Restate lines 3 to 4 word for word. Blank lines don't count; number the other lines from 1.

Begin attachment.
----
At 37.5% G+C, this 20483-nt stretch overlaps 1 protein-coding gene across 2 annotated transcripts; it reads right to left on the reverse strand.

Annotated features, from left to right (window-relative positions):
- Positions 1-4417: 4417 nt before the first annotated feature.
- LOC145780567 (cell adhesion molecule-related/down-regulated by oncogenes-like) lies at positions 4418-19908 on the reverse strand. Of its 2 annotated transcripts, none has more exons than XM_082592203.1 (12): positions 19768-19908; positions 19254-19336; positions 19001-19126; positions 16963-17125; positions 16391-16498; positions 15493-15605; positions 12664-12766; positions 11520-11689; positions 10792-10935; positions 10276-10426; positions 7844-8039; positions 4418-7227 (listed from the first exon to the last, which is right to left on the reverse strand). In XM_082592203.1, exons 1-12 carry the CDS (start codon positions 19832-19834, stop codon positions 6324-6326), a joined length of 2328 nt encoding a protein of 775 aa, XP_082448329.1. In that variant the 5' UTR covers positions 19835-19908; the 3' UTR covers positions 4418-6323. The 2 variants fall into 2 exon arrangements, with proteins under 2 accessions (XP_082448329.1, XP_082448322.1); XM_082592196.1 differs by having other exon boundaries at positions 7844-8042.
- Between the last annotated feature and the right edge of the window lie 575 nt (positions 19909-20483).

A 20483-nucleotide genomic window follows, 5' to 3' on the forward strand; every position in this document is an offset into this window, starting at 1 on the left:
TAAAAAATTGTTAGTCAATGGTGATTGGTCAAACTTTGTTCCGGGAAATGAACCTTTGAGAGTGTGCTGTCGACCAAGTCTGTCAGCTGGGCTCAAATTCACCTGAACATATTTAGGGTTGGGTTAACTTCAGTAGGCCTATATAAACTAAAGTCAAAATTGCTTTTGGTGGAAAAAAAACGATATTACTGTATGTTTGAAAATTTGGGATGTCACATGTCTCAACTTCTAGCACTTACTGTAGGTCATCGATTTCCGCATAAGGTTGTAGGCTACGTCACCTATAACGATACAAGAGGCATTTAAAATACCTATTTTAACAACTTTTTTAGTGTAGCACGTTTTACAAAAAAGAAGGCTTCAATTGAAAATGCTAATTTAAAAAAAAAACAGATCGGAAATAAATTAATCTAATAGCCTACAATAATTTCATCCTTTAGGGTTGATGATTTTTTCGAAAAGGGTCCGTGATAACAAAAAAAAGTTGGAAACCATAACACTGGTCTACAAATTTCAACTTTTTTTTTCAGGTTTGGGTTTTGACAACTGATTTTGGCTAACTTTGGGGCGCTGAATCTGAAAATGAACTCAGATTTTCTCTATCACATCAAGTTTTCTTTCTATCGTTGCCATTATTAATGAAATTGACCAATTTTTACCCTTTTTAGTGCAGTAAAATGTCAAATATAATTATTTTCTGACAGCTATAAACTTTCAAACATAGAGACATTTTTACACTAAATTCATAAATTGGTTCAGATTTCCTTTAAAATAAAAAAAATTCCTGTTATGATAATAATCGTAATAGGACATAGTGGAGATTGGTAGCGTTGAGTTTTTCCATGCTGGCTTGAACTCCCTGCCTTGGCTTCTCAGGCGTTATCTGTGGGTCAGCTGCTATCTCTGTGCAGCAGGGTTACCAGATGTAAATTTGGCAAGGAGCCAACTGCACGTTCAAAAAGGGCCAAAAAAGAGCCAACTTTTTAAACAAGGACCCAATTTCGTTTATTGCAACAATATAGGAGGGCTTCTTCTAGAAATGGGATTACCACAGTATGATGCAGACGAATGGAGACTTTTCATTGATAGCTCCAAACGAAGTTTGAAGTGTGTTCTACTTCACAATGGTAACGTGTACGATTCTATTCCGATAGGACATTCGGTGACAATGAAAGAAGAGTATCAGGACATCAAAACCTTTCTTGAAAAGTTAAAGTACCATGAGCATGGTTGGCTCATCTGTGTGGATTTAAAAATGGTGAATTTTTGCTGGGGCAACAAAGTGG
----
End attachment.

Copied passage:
- Positions 1-4417: 4417 nt before the first annotated feature.
- LOC145780567 (cell adhesion molecule-related/down-regulated by oncogenes-like) lies at positions 4418-19908 on the reverse strand. Of its 2 annotated transcripts, none has more exons than XM_082592203.1 (12): positions 19768-19908; positions 19254-19336; positions 19001-19126; positions 16963-17125; positions 16391-16498; positions 15493-15605; positions 12664-12766; positions 11520-11689; positions 10792-10935; positions 10276-10426; positions 7844-8039; positions 4418-7227 (listed from the first exon to the last, which is right to left on the reverse strand). In XM_082592203.1, exons 1-12 carry the CDS (start codon positions 19832-19834, stop codon positions 6324-6326), a joined length of 2328 nt encoding a protein of 775 aa, XP_082448329.1. In that variant the 5' UTR covers positions 19835-19908; the 3' UTR covers positions 4418-6323. The 2 variants fall into 2 exon arrangements, with proteins under 2 accessions (XP_082448329.1, XP_082448322.1); XM_082592196.1 differs by having other exon boundaries at positions 7844-8042.